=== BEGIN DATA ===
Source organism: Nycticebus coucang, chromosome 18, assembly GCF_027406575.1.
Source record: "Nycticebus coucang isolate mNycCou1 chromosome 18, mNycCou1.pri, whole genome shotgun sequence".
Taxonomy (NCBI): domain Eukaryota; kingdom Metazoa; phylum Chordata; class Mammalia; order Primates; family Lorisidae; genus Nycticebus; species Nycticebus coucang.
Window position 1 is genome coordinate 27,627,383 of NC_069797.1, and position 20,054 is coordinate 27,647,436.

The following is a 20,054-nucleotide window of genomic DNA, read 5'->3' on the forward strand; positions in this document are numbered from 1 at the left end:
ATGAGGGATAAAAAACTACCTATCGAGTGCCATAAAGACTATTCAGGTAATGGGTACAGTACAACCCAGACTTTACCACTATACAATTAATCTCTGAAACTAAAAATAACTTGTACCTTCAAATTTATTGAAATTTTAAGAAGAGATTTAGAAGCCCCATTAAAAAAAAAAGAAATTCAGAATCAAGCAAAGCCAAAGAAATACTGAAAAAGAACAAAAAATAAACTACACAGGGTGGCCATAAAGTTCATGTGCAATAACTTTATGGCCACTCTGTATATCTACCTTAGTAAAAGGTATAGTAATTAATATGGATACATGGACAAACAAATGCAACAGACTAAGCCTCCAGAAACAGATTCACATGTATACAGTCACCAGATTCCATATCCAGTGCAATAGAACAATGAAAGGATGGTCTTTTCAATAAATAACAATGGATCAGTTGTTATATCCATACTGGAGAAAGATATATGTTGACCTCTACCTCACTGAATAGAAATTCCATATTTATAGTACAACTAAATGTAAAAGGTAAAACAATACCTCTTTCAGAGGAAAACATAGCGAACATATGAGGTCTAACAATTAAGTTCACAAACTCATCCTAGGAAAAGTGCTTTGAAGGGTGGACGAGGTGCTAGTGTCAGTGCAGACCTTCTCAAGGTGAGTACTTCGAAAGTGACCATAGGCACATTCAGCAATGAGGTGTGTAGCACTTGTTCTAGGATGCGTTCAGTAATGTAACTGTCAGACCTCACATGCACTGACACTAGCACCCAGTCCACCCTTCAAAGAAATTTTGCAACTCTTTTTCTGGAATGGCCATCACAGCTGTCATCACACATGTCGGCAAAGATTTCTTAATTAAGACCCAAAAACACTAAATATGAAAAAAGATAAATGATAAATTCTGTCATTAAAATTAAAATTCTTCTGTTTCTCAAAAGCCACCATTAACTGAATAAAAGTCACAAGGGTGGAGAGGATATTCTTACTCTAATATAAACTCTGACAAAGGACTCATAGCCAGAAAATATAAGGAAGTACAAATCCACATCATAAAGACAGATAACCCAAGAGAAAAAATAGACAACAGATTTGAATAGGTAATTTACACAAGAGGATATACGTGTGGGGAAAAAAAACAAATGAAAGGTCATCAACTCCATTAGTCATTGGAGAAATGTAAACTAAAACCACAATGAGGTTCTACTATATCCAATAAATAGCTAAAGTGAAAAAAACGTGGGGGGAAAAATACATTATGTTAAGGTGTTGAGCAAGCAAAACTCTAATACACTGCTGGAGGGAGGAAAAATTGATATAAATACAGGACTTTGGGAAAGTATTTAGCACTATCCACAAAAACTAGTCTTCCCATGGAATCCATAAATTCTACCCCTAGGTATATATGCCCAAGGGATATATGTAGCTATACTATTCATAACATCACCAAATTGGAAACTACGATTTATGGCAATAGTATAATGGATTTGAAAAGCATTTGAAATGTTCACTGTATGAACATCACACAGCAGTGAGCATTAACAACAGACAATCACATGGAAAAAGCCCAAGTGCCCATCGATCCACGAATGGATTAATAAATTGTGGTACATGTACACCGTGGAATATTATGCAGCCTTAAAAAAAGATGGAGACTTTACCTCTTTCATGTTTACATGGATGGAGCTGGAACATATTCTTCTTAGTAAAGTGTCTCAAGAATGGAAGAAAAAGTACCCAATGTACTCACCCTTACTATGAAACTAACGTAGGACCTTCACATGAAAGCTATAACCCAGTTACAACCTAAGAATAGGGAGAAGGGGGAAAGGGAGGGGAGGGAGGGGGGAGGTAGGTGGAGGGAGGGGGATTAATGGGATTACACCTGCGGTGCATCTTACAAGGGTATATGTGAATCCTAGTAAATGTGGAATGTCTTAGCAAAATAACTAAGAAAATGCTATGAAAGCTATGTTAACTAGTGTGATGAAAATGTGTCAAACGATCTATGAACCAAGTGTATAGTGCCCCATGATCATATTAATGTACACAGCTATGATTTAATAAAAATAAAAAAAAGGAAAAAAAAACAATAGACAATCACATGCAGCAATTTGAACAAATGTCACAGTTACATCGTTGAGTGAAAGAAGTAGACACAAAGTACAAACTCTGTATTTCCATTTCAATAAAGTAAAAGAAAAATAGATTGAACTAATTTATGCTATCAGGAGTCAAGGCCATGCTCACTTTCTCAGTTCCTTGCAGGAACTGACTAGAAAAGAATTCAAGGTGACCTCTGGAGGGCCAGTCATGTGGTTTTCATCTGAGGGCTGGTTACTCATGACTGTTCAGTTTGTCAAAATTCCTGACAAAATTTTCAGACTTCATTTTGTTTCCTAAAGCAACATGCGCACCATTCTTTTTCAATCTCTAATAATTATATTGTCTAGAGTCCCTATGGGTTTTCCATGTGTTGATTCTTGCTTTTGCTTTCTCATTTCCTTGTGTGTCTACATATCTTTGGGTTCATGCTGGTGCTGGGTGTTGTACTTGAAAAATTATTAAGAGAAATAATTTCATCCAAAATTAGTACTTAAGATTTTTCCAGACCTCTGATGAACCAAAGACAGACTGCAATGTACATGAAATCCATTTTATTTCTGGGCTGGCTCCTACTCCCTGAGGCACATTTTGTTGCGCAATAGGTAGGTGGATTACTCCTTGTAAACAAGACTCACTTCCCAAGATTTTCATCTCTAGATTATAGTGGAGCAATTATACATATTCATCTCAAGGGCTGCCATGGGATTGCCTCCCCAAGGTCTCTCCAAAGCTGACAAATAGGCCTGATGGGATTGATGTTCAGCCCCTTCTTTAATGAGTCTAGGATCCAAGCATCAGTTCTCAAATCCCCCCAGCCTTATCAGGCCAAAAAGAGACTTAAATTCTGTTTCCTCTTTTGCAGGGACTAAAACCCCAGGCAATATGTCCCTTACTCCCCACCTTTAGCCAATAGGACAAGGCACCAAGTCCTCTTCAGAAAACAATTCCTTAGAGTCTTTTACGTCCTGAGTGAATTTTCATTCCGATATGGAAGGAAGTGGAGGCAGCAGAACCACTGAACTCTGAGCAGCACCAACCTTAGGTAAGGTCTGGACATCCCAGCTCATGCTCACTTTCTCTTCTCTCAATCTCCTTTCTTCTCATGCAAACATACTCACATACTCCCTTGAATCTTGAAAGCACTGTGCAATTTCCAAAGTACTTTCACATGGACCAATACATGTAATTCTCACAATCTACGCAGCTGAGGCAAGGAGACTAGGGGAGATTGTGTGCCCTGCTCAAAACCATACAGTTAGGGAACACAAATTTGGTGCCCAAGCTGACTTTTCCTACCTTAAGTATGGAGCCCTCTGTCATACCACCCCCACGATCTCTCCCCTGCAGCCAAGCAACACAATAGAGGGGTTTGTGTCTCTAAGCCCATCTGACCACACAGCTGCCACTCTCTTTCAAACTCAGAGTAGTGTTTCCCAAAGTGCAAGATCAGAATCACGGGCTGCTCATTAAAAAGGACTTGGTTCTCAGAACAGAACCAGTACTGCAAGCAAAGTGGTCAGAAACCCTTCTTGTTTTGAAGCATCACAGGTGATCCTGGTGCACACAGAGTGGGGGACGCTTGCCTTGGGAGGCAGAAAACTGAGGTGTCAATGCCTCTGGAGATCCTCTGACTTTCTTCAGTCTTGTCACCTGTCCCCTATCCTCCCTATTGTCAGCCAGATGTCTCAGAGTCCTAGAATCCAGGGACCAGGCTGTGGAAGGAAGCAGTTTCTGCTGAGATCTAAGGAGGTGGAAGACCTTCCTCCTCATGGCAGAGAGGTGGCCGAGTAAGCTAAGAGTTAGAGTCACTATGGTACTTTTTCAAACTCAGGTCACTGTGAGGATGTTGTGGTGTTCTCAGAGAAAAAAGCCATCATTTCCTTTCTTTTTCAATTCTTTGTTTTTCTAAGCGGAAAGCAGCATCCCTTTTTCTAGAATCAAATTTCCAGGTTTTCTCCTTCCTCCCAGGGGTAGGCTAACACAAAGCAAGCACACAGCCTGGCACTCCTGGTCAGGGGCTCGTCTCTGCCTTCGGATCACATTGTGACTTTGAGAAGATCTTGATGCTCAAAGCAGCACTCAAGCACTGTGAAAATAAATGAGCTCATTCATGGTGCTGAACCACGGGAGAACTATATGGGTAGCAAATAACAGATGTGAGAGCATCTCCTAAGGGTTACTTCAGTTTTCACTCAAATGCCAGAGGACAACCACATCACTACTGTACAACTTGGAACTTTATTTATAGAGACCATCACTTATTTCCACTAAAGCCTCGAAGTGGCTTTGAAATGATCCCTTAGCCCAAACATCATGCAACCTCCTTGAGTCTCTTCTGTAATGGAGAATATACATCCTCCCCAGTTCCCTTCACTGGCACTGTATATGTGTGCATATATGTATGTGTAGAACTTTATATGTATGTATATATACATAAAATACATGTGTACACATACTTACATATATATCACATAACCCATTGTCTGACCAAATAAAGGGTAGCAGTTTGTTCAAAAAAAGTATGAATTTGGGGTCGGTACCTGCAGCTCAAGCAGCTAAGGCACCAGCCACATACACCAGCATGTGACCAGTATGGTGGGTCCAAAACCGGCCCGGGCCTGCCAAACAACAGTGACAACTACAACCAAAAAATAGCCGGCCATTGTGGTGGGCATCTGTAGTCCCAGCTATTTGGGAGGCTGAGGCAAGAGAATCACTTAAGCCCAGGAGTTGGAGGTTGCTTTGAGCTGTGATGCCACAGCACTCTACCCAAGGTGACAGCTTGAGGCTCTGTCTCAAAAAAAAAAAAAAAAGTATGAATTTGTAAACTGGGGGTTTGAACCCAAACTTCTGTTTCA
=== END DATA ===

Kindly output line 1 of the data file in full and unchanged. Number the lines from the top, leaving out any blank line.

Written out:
Source organism: Nycticebus coucang, chromosome 18, assembly GCF_027406575.1.